Around 67 A.D. when Nero was Emperor, Paul was imprisoned in Rome. A few years prior, Peter had been crucified in Rome and a year or so following, Paul would also be put to death, most likely by beheading. We can only imagine the trials that he must have endured during this time, and it was at this time that Paul wrote the letter to Timothy that we read.
He says to Timothy, “Do your best to come to me soon, for Demas, in love with this present world, has deserted me and gone to Thessalonica; Crescens has gone to Galatia, Titus to Dalmatia. Only Luke is with me. Get Mark and bring him with you, for he is useful in my ministry. I have sent Tychicus to Ephesus.” A few verses later he says, “Alexander the coppersmith did me great harm; the Lord will pay him back for his deeds… At my first defense no one came to my support, but all deserted me… Erastus remained in Corinth; Trophimus I left ill in Miletus. Do your best to come before winter.”
Paul does not strike me as a whiner, but in reading these verses you can hear the anxiety in his voice. He knows his death is near and he is mostly alone. There is mention of some others who are near, but many others have left, deserted, or betrayed him, and there is mention of only one that is with him: “Only Luke is with me.” Today is the Feast of St. Luke and there are many great things that we can say about him, but for me, that one line seems to sum them all up: Luke is with me.
For Paul, Luke was a friend, companion, ally, support, minister, etc. In short, Luke was the Church to Paul. We all know that the Church is not made of wood and stone, but of flesh and blood. We also know that it is not perfect, but rather a gathering of souls seeking God and His will. Archbishop of Canterbury, Michael Ramsey said, “When I say in the Creed, ‘I believe in One, Holy, Catholic and Apostolic Church,’ I am saying that I believe that there is a divine society, the risen Christ is the glory in the midst of it, the Holy Spirit is at work within it. Wherever its members respond to the reality about themselves and their calling, the marks of saintliness do indeed begin to appear.”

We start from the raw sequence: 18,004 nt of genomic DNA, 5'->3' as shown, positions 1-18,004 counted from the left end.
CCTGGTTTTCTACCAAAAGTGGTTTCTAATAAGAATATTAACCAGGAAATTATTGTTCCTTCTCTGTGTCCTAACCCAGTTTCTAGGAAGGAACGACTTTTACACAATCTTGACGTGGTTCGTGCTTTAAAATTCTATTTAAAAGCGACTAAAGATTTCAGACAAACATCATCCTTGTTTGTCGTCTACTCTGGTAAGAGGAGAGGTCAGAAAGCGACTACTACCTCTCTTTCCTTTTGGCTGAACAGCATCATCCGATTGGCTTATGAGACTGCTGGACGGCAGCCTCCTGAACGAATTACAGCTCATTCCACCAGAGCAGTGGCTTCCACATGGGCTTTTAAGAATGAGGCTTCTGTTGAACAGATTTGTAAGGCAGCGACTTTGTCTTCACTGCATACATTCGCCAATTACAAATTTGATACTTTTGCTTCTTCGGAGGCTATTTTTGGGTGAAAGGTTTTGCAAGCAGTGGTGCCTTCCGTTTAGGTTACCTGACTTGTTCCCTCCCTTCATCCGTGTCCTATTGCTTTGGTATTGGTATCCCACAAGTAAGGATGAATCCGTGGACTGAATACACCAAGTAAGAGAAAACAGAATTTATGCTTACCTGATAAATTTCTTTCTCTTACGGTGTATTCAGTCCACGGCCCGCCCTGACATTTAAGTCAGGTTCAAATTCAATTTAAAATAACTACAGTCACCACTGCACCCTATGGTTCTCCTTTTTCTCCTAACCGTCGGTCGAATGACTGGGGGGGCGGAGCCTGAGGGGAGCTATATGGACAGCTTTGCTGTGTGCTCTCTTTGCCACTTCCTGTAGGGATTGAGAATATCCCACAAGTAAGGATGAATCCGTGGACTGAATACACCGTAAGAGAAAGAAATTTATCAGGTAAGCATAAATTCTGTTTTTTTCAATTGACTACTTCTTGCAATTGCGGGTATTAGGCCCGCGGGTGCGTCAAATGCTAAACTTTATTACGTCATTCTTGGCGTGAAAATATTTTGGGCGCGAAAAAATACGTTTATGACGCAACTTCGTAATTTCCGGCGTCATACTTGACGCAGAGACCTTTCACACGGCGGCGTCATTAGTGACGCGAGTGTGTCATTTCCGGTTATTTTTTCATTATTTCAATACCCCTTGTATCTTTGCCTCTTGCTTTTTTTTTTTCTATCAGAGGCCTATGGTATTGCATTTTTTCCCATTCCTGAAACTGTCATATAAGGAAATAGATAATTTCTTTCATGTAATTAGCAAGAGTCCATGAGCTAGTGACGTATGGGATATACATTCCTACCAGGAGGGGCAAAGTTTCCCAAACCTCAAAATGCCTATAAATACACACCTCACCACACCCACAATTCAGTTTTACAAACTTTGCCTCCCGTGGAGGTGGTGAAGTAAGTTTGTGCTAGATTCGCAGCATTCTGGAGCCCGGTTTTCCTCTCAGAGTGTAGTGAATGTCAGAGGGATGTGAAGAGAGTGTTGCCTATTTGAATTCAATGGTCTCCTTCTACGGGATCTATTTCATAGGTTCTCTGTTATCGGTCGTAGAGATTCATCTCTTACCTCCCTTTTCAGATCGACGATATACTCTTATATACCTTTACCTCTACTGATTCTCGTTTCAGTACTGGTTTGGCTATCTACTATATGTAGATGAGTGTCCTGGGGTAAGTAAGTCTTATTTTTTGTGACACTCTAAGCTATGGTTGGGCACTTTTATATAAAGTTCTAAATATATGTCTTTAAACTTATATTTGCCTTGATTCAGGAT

The Church is made of flesh and blood and is not perfect, but it is a divine society made up of those who look beyond themselves and who see into the reality of the world around them and who desire to seek and serve Christ in all the various situations. They are ones and the church is one, that seeks saintliness. What might that look like? Luke’s example points the way. He demonstrates to us a life of sacrifice, a life that – even though everyone else may quit or abandon or betray – remains faithful, standing firm in Christ, and exhibiting the love of Jesus in his every deed and word.
We, as the disciples of Jesus, are called to be that Church. By so doing, as members of the Church, the Body of Christ, when any of us are experiencing those times of great joy or are in our darkest hour, we will be able to confidently say with Paul, “Luke is with me. ___ is with me. ___ is with me. The Church is with me. Christ Jesus… Christ Jesus is with me.” We will be confident in saying this, because each of us will have sought after that saintliness, not for our own glory, but the glory of God.